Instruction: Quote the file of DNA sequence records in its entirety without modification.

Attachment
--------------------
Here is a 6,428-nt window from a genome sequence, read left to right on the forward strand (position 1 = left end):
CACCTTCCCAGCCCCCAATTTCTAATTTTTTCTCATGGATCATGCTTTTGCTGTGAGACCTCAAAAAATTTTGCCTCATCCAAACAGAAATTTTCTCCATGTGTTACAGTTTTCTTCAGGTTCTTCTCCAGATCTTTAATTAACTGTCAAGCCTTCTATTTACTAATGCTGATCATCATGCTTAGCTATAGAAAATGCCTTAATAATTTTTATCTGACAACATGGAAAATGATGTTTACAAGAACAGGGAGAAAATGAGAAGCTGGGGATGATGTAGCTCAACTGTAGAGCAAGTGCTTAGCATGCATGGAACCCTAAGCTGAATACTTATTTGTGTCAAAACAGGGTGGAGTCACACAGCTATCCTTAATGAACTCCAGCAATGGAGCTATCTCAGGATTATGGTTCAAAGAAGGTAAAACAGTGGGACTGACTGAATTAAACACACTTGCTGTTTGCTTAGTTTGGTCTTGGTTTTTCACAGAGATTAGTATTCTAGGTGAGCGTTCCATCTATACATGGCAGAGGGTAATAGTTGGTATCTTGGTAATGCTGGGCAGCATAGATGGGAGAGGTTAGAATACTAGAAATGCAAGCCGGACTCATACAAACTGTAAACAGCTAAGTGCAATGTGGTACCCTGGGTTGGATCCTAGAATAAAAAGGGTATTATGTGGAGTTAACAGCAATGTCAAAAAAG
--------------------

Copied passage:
Here is a 6,428-nt window from a genome sequence, read left to right on the forward strand (position 1 = left end):
CACCTTCCCAGCCCCCAATTTCTAATTTTTTCTCATGGATCATGCTTTTGCTGTGAGACCTCAAAAAATTTTGCCTCATCCAAACAGAAATTTTCTCCATGTGTTACAGTTTTCTTCAGGTTCTTCTCCAGATCTTTAATTAACTGTCAAGCCTTCTATTTACTAATGCTGATCATCATGCTTAGCTATAGAAAATGCCTTAATAATTTTTATCTGACAACATGGAAAATGATGTTTACAAGAACAGGGAGAAAATGAGAAGCTGGGGATGATGTAGCTCAACTGTAGAGCAAGTGCTTAGCATGCATGGAACCCTAAGCTGAATACTTATTTGTGTCAAAACAGGGTGGAGTCACACAGCTATCCTTAATGAACTCCAGCAATGGAGCTATCTCAGGATTATGGTTCAAAGAAGGTAAAACAGTGGGACTGACTGAATTAAACACACTTGCTGTTTGCTTAGTTTGGTCTTGGTTTTTCACAGAGATTAGTATTCTAGGTGAGCGTTCCATCTATACATGGCAGAGGGTAATAGTTGGTATCTTGGTAATGCTGGGCAGCATAGATGGGAGAGGTTAGAATACTAGAAATGCAAGCCGGACTCATACAAACTGTAAACAGCTAAGTGCAATGTGGTACCCTGGGTTGGATCCTAGAATAAAAAGGGTATTATGTGGAGTTAACAGCAATGTCAAAAAAG